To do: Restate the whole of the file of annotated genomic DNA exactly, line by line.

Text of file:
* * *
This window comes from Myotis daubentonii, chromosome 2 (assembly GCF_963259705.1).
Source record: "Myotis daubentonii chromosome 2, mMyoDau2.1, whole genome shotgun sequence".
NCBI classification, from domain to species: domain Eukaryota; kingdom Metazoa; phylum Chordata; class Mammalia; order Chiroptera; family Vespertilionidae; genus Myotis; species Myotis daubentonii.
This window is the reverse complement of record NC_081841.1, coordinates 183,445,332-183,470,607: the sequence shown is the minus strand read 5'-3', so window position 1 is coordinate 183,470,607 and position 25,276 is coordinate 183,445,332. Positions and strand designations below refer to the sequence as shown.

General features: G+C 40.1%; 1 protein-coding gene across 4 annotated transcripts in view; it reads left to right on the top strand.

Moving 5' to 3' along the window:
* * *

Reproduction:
This window comes from Myotis daubentonii, chromosome 2 (assembly GCF_963259705.1).
Source record: "Myotis daubentonii chromosome 2, mMyoDau2.1, whole genome shotgun sequence".
NCBI classification, from domain to species: domain Eukaryota; kingdom Metazoa; phylum Chordata; class Mammalia; order Chiroptera; family Vespertilionidae; genus Myotis; species Myotis daubentonii.
This window is the reverse complement of record NC_081841.1, coordinates 183,445,332-183,470,607: the sequence shown is the minus strand read 5'-3', so window position 1 is coordinate 183,470,607 and position 25,276 is coordinate 183,445,332. Positions and strand designations below refer to the sequence as shown.

General features: G+C 40.1%; 1 protein-coding gene across 4 annotated transcripts in view; it reads left to right on the top strand.

Moving 5' to 3' along the window: